Prada would hate to be accused of copying Dolce & Gabanna in anything, whether in design or tax planning. Domenico Dolce and Stefano Gabbana were found guilty of tax evasion and given duplicate 20-month suspended prison sentences. They also got big fines and restitution of €343.3 million. Fashion trends spread, and now it is Italian designer Miuccia Prada and her husband, Prada CEO Patrizio Bertelli, who are under investigation for tax evasion.
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The paper Corriere della Sera reported that Ms. Prada and Mr. Bertelli paid Italian tax authorities 420 million euros in a settlement. Yet they are reportedly still under investigation. Although many details are unclear, Prada Holding did make a voluntary tax disclosure of assets from low-tax Netherlands and Luxembourg. The investigation hasn’t reach the charges stage, but it appears to stem from corporate structuring.
From the sounds of it, it may not be unlike the type that Apple CEO Tim Cook vehemently defended before Congress last year. Just as there as been an outcry in the U.S. over aggressive tax planning, Italy went after Dolce and Gabbana hard for structuring. In the D&G case, prosecutors wanted the pair locked up for a three-year prison term. All the fuss started with the sale of the Dolce & Gabbana label to a Luxembourg-based holding company, Gado.
The holding company may have been primarily a tax shelter, and ended up drawing not only the two founders but a number of their colleagues into the fray. However, some of the D&G tax charges were dismissed, including those relating to the valuation of the company at the time of the sale. Prada’s situation is different, but it may have involved a similar kind of tax-advantaged structuring.
These are cautionary tales for high profile businesses and individuals, and impact on brand value has to be considered. In 2012, Prada’s brand value skyrocketed 63%, bringing it to $9.5 billion, according to BrandZ, making it the world’s fourth most valuable luxury brand. Criminal charges against major brand leaders have sometimes lead to strange results, not only for the figurehead but for the brand too. Prada and D&G might both be encouraged by Martha Stewart.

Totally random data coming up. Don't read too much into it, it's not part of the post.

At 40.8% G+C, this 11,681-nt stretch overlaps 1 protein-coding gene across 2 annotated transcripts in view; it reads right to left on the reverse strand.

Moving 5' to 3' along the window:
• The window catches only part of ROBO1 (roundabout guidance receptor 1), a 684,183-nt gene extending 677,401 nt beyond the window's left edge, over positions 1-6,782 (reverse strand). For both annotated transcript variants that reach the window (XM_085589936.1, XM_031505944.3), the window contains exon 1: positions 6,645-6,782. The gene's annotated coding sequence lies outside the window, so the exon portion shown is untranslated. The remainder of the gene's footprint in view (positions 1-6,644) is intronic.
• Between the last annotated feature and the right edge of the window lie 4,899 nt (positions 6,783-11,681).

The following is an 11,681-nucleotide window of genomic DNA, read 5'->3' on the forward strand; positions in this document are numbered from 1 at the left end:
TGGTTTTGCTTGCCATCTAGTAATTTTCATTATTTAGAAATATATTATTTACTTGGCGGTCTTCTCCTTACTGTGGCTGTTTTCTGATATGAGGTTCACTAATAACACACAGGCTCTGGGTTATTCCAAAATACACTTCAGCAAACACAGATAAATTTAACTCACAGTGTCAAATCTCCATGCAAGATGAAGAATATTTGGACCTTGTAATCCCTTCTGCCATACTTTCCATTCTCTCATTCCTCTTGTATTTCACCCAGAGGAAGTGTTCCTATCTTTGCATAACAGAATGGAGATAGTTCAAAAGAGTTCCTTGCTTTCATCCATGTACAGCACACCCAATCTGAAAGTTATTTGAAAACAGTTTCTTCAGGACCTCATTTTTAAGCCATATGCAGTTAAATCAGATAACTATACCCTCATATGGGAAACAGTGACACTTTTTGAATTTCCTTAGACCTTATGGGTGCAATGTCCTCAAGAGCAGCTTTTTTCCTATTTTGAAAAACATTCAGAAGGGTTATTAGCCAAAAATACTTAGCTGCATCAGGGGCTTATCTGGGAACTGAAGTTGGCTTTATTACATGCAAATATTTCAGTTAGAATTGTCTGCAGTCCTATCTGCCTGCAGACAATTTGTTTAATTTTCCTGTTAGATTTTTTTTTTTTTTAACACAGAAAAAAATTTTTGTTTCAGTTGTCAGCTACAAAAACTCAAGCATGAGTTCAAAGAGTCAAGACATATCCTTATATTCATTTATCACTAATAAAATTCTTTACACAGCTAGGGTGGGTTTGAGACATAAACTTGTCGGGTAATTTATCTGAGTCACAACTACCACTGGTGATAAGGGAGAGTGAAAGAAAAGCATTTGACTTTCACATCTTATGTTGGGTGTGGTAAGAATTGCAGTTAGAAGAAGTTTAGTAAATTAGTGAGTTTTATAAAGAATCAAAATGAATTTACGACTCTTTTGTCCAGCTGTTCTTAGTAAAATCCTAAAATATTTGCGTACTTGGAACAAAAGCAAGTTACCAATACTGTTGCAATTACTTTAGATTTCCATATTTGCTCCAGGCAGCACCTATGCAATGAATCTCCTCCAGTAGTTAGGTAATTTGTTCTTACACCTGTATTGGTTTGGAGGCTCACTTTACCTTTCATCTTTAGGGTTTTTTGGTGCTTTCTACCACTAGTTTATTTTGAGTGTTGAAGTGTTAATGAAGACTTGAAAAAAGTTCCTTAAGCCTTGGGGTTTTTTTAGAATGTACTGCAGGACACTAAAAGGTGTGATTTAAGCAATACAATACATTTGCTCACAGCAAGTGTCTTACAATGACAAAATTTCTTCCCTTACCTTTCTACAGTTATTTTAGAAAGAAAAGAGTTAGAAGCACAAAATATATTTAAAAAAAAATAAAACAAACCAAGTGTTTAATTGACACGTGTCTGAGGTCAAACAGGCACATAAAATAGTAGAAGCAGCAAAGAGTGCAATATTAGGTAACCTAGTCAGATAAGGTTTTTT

In 2004, Ms. Stewart was convicted of charges connected to ImClone stock trading. Ms. Stewart is famously difficult and prickly. Yet after 5 months in jail for obstruction of justice, she seemed to emerge more popular than ever. Perhaps the fact that she was seen stoically donning an orange jump suit ironically helped rather than hurt her image. And while some feared that her company stock would take a big hit, Martha Stewart Living Omnimedia did fine.
Some companies say the tax system itself is to blame. In May 2013, the Senate Permanent Subcommittee on Investigations said Apple avoided $9 billion in U.S. taxes in 2012 via offshore units with no tax home. CEO Tim Cook did a superb job of deflecting the issues. Apple isn’t the only one to grab the luck of the Irish.
Google and Facebook use Ireland too. Facebook flipped more than $700 million to the Cayman Islands as part of a “Double Irish” tax reduction strategy. Google also used the Double Irish and the Dutch Sandwich, saving billions in U.S. taxes. The Double Irish involves forming a pair of Irish companies to turn payments on intellectual property into tax-deductible royalty payments.
The U.S. parent company forms a subsidiary in Ireland, and with a few paper moves, European income—that previously would have been taxed in the U.S.—is taxed in Ireland instead. Chains of companies can be needed, but the net result may be one 12.5% Irish tax compared to 35% in the U.S. Even this tax can usually be reduced, often by combining Irish and Netherlands entities, with Bermuda for good measure.
Google and Microsoft cut their overseas tax rates to single digits by establishing Dublin-registered subsidiaries which they designated as tax resident in Bermuda. Google and Apple have Irish-registered and tax resident subsidiaries that make sales to customers. Whatever happens with Prada, its CEO and designer, they may want to take a page from Apple’s playbook.
You can reach me at Wood@WoodLLP.com. This discussion is not intended as legal advice, and cannot be relied upon for any purpose without the services of a qualified professional.